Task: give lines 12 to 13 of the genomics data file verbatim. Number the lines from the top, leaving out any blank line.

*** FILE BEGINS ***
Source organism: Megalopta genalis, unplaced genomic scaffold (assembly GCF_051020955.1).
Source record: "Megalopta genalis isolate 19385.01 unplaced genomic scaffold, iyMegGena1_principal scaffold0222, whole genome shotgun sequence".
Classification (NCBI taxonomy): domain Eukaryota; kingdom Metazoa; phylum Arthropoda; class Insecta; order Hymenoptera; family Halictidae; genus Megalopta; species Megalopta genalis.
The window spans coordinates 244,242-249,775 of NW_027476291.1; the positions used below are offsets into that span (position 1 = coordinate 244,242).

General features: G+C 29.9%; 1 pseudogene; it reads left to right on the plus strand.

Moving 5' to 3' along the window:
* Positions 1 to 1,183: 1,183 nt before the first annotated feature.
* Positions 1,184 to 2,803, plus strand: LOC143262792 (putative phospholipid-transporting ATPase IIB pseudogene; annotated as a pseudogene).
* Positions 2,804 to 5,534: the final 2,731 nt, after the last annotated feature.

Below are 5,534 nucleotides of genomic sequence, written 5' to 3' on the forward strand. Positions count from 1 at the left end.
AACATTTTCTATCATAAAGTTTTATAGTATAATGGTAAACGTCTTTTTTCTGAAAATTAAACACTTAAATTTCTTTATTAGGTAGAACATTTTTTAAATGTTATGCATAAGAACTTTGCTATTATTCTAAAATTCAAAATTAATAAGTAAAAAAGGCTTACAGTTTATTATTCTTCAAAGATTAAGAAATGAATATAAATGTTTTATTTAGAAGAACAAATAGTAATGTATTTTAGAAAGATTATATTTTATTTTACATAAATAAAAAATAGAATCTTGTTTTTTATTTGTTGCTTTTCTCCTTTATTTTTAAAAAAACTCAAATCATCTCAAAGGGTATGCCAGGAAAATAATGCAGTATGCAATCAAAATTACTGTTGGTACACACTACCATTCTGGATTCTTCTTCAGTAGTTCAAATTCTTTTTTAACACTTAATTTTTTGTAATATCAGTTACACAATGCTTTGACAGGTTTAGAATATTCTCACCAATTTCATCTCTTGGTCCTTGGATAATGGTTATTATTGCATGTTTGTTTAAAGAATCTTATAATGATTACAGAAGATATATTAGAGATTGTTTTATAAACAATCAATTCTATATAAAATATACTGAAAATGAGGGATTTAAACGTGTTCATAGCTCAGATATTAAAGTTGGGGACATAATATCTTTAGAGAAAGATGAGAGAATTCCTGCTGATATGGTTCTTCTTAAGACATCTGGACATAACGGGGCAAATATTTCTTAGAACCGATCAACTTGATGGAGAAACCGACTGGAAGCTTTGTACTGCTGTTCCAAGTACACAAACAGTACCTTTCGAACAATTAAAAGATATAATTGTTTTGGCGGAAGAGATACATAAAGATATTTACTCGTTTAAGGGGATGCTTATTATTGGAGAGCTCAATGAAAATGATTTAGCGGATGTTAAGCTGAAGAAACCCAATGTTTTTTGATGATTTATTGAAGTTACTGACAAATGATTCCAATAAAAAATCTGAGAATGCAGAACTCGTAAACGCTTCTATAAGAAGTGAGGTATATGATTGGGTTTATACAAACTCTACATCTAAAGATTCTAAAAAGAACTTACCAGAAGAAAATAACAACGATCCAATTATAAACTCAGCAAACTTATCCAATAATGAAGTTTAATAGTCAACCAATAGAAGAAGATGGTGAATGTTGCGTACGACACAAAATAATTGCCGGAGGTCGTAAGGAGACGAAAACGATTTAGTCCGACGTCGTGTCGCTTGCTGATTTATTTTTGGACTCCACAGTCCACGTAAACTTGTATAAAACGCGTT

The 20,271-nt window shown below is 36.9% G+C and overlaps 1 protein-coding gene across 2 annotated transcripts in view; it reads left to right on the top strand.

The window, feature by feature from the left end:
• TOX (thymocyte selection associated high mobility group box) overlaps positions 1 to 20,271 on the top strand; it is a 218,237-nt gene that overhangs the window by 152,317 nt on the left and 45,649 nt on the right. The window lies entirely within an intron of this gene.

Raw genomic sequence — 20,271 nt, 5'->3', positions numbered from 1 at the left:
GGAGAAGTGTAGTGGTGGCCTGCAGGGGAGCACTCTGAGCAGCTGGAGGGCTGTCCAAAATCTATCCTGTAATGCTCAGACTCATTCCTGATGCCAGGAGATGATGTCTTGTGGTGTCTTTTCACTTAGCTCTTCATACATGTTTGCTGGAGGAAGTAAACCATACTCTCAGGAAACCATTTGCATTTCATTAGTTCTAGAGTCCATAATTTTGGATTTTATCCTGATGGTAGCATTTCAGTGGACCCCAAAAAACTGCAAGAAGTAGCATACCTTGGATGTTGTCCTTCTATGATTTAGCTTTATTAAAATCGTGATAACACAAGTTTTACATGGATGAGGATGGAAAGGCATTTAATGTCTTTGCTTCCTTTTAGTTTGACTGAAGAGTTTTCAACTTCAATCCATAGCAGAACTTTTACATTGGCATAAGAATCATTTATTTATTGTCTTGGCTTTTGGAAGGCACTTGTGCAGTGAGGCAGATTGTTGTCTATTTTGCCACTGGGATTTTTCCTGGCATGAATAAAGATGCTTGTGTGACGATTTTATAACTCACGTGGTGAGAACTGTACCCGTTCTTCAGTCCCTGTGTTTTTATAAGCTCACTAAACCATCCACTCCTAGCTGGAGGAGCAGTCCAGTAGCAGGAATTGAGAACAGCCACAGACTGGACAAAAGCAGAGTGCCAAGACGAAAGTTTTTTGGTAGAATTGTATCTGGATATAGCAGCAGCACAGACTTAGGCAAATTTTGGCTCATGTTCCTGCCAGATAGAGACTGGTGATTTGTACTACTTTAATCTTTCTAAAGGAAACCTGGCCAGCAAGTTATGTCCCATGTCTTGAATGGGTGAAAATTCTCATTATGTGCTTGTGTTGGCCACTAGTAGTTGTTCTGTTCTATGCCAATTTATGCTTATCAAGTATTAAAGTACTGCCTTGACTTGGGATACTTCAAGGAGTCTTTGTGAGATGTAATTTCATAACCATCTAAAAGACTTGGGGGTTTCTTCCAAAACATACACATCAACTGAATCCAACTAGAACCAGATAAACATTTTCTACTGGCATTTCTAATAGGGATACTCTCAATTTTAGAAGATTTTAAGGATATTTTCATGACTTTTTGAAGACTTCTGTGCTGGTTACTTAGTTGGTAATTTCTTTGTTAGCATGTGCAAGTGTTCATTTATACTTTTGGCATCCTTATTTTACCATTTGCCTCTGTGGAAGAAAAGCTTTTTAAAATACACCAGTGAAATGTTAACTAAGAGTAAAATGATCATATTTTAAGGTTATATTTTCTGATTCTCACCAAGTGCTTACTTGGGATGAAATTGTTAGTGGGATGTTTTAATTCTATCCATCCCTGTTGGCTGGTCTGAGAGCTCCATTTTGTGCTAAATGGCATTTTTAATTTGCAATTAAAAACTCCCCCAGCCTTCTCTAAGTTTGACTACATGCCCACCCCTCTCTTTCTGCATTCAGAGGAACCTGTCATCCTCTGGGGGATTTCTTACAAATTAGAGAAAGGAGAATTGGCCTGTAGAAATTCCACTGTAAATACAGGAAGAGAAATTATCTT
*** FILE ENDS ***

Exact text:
The 20,271-nt window shown below is 36.9% G+C and overlaps 1 protein-coding gene across 2 annotated transcripts in view; it reads left to right on the top strand.

The window, feature by feature from the left end: